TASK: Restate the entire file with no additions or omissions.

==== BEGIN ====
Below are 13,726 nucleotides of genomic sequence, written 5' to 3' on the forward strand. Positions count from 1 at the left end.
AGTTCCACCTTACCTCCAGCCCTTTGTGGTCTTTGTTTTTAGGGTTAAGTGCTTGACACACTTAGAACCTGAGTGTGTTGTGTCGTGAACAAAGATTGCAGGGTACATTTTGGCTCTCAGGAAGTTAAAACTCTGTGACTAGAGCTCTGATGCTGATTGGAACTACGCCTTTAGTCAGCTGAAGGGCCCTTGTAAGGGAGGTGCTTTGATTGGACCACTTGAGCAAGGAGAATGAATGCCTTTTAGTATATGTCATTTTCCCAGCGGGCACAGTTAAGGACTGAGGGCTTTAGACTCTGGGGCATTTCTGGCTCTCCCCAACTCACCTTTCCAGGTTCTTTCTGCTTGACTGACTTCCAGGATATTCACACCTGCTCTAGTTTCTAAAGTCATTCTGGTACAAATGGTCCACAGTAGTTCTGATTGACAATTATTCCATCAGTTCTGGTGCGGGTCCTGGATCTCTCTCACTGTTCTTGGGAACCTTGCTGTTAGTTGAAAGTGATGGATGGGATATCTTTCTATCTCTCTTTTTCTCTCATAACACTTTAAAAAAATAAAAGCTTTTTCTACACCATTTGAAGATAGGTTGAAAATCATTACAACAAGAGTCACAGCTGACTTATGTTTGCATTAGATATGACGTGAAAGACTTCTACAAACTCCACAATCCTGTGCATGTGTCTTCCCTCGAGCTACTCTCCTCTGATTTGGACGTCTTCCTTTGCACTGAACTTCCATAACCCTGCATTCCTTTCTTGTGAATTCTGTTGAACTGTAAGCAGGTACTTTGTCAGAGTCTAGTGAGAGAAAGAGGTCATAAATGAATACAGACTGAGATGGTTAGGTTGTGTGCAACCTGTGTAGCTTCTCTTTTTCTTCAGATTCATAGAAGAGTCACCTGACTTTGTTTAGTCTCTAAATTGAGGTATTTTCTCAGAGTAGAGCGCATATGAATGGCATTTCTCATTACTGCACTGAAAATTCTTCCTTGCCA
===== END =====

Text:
Below are 13,726 nucleotides of genomic sequence, written 5' to 3' on the forward strand. Positions count from 1 at the left end.
AGTTCCACCTTACCTCCAGCCCTTTGTGGTCTTTGTTTTTAGGGTTAAGTGCTTGACACACTTAGAACCTGAGTGTGTTGTGTCGTGAACAAAGATTGCAGGGTACATTTTGGCTCTCAGGAAGTTAAAACTCTGTGACTAGAGCTCTGATGCTGATTGGAACTACGCCTTTAGTCAGCTGAAGGGCCCTTGTAAGGGAGGTGCTTTGATTGGACCACTTGAGCAAGGAGAATGAATGCCTTTTAGTATATGTCATTTTCCCAGCGGGCACAGTTAAGGACTGAGGGCTTTAGACTCTGGGGCATTTCTGGCTCTCCCCAACTCACCTTTCCAGGTTCTTTCTGCTTGACTGACTTCCAGGATATTCACACCTGCTCTAGTTTCTAAAGTCATTCTGGTACAAATGGTCCACAGTAGTTCTGATTGACAATTATTCCATCAGTTCTGGTGCGGGTCCTGGATCTCTCTCACTGTTCTTGGGAACCTTGCTGTTAGTTGAAAGTGATGGATGGGATATCTTTCTATCTCTCTTTTTCTCTCATAACACTTTAAAAAAATAAAAGCTTTTTCTACACCATTTGAAGATAGGTTGAAAATCATTACAACAAGAGTCACAGCTGACTTATGTTTGCATTAGATATGACGTGAAAGACTTCTACAAACTCCACAATCCTGTGCATGTGTCTTCCCTCGAGCTACTCTCCTCTGATTTGGACGTCTTCCTTTGCACTGAACTTCCATAACCCTGCATTCCTTTCTTGTGAATTCTGTTGAACTGTAAGCAGGTACTTTGTCAGAGTCTAGTGAGAGAAAGAGGTCATAAATGAATACAGACTGAGATGGTTAGGTTGTGTGCAACCTGTGTAGCTTCTCTTTTTCTTCAGATTCATAGAAGAGTCACCTGACTTTGTTTAGTCTCTAAATTGAGGTATTTTCTCAGAGTAGAGCGCATATGAATGGCATTTCTCATTACTGCACTGAAAATTCTTCCTTGCCA